It’s only in looking back through photos of the past year that I can more clearly see how much we actually accomplished here. This is a reassuring exercise, since my eye is constantly drawn to what is still not done (or not done well enough, or broken…)
This year was one of exciting progress, but also one of a thousand long-overdue 10-minute projects (sharpen that chisel, fix that crooked fencepost, get that lumber pile out of our yard, fix that flat wheelbarrow tire, move that poor bike out of the rain already…) It has been such a monumental effort to establish a homestead from scratch, that we’ve constantly pushed these little projects off until “later.” Probably if we were more efficient, or focused, we could’ve kept up with our loose ends along the way. Well. Such is the great learning curve (a.k.a. “life”).
Last winter was long and snowy and lingered far into April, and we were leaping at the door to get things started outside. Most of our big projects of the year involved building, which required that the ground be thawed and dried out. Not knowing what else to do until then, I spent many hours slogging through wet snow, knee-deep, cutting firewood and clearing land. It was at least 10 times more work than waiting a few weeks for the ground to clear. But I had to do something or I might explode (and now we have 2 years of wood stowed away).
Life sure was good in our new high tunnel though. With snow still deep outside, the spinach was erupting out of the ground with the lengthening days and the balmy indoor weather. We kept the goats in there for the winter, and they too thrived in the bright, warm conditions. Plastic does, at times, make amazing things possible.
Once things did finally melt and dry out, the first order of business was to prepare a chicken coop, as we had chickens arriving in April. Like the farmers of old, we took the path of least resistance and dragged our wood shed over to hitch onto the back side of my little workshop, put some boards and a door on it, and were ready to go (knowing now we would of course need a new wood shed before long).
We scrambled to get our creamery built and did finish it, but ultimately concluded it was one thing too many to go online with it for the year. We instead decided to focus on fencing new land and building quality winter housing for the goats. Care of the animals comes first and foremost for us, and everything else resolves one way or another. We spent the season honing some cheese recipes, working out kinks with the creamery space, and will hit the ground running this coming spring.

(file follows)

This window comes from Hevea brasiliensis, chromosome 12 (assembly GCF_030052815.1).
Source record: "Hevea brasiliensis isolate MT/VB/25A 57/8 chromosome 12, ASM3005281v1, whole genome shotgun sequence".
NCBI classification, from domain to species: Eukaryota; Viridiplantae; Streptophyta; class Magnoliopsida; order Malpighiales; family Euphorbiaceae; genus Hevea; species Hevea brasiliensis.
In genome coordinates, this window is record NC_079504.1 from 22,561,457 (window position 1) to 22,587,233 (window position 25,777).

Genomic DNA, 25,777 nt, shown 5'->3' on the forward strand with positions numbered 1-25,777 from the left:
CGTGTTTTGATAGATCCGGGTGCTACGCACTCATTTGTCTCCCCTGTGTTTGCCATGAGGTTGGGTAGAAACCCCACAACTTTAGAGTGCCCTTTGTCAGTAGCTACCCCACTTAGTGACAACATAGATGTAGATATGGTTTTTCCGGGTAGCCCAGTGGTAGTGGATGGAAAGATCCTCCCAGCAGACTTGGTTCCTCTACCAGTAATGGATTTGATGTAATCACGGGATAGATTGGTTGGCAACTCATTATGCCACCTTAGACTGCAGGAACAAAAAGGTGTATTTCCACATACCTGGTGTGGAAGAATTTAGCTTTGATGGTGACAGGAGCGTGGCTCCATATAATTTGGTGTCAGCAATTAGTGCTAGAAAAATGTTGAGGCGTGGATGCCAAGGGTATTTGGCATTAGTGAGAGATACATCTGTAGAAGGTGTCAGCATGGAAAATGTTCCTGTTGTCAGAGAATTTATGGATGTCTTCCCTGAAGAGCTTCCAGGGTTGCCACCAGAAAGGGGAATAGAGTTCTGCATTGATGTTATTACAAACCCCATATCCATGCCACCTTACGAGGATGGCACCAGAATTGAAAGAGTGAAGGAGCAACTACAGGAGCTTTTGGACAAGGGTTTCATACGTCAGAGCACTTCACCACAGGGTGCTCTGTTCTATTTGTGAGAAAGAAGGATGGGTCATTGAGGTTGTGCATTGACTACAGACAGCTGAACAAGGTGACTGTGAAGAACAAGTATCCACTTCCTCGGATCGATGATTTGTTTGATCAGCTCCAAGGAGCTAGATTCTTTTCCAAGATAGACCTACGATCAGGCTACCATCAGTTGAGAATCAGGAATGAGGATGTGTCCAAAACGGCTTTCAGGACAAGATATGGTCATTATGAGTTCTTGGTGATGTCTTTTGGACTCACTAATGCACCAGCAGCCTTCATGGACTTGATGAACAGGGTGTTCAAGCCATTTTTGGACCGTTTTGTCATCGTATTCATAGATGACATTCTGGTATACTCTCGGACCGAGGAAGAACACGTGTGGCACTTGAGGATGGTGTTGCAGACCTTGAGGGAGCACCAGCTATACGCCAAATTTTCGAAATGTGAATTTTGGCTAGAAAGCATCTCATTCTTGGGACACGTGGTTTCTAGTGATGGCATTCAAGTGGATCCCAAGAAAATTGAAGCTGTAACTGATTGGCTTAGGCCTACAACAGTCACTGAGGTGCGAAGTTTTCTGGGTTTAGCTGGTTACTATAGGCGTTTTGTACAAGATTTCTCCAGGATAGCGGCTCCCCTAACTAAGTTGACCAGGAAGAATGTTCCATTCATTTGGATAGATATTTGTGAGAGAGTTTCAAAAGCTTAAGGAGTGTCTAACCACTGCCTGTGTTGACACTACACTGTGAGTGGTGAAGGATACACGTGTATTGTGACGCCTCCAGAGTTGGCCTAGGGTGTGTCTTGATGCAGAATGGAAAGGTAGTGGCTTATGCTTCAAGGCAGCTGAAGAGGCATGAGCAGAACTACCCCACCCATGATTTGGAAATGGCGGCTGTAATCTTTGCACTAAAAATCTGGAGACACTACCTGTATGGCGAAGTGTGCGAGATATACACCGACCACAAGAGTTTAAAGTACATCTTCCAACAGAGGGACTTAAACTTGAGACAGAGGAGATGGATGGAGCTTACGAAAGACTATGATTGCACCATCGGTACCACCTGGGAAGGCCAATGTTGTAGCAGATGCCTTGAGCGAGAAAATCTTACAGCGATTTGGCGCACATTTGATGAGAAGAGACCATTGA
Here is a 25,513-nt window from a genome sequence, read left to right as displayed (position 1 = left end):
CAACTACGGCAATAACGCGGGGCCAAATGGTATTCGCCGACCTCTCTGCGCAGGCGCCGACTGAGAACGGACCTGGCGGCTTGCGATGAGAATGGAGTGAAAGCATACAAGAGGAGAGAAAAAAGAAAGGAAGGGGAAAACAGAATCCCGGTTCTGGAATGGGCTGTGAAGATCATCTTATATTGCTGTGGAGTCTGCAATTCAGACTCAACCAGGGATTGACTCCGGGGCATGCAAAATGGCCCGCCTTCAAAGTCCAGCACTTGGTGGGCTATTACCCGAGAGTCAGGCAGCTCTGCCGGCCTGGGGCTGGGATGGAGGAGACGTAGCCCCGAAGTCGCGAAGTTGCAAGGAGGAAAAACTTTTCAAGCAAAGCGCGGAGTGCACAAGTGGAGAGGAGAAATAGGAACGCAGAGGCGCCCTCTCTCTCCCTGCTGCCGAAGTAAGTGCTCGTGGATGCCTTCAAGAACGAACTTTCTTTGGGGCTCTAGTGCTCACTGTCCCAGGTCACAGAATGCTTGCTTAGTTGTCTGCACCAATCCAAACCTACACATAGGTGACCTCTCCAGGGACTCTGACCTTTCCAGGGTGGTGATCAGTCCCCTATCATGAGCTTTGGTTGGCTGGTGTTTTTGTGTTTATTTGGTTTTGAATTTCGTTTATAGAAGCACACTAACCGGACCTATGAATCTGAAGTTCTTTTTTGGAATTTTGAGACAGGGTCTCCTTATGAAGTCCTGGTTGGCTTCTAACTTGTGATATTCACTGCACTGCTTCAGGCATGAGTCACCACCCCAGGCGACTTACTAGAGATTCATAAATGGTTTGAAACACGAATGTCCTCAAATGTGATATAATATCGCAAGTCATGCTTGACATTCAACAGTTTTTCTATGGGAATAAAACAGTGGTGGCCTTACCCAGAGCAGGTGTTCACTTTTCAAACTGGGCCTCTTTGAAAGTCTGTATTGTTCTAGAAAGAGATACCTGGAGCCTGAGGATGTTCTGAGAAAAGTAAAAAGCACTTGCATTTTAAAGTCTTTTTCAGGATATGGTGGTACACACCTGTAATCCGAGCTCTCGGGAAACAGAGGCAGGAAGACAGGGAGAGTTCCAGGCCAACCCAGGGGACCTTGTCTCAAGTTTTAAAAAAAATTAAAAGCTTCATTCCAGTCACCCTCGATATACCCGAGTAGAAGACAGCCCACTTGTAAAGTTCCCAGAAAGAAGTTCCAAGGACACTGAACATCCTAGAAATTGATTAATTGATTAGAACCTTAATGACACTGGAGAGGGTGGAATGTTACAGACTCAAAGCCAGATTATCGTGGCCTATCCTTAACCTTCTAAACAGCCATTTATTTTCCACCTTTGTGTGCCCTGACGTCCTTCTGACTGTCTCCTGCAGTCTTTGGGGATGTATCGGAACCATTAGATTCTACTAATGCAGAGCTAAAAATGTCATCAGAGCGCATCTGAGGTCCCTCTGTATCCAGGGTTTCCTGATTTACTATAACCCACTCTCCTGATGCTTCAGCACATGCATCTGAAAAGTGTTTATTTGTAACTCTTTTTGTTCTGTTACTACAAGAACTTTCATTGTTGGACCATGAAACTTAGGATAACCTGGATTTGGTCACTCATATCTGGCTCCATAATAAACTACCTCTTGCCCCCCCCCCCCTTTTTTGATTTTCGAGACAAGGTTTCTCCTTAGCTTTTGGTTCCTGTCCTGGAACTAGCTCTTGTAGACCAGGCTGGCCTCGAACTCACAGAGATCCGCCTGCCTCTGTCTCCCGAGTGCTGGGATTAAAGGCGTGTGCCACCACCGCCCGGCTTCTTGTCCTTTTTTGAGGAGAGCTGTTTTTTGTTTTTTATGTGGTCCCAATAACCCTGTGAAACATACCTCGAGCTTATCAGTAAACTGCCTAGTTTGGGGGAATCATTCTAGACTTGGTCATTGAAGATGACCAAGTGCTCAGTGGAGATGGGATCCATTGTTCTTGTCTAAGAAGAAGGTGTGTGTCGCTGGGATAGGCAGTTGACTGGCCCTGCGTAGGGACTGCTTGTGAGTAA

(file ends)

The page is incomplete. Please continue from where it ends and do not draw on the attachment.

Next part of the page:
Before we knew it, it was Real Spring—bees, blossoms, bright green grass, bright green trees, bright green weeds in the garden…
We kept the goats off the main pasture as long as we could to let it grow in, and finally cut the 4 expecting moms loose on it on a glorious day in May. It was the kind of day where you can’t take a bad picture, and all you want to do is lay in the warm grass and listen to the bees in the apple trees and watch the hawks soar. But, a Puritan guilt grips you and you know a long, warm day (without bugs, no less) can’t be wasted in idleness. “If you’re not preparing for winter now, you’re late.” In Maine, this mantra applies year-round.
And then…goat kids! I don’t think this will ever get old. It’s like having a bunch of new puppies every year. We call it the goat vortex—you suddenly realize you’ve been watching their antics for hours, having unwittingly blown off all your worldly obligations (or that’s your story anyway).
All of the kiddings were “textbook” goat births, if there can be such a thing. They were fast, easy and without any hitches. We are fairly hands-off when it comes to kidding, but when we know it’s imminent, we can’t help but hang around and watch. The moms are in their own world and never seem to mind.
The kids were all big, hearty, and full of vigor. And two-thirds girls! We’ve had amazing odds over the course of several years, with overwhelmingly female kids. It’s only a matter of time before we have a run of bucklings. But for now, we’ll take the good fortune. The two bucklings went off to play with (human) kids at Broadturn Farm’s summer camp (even spending some luxuriant time on an island off the mid-coast, though I hear they had a wee ordeal stranded by high tide on a rock outcropping). Each doe then had one doeling apiece to raise for the season (leaving a ton of extra milk for us!) They were excellent mothers, and the 4 doelings are looking like promising members of our dairy herd. They will be bred at the end of this season, and will become mothers themselves the following spring. Kids just grow up so fast these days…
As always, spring ramped up quickly into full-blown summer. Check back soon for a recap of our summer on the hill in Part III.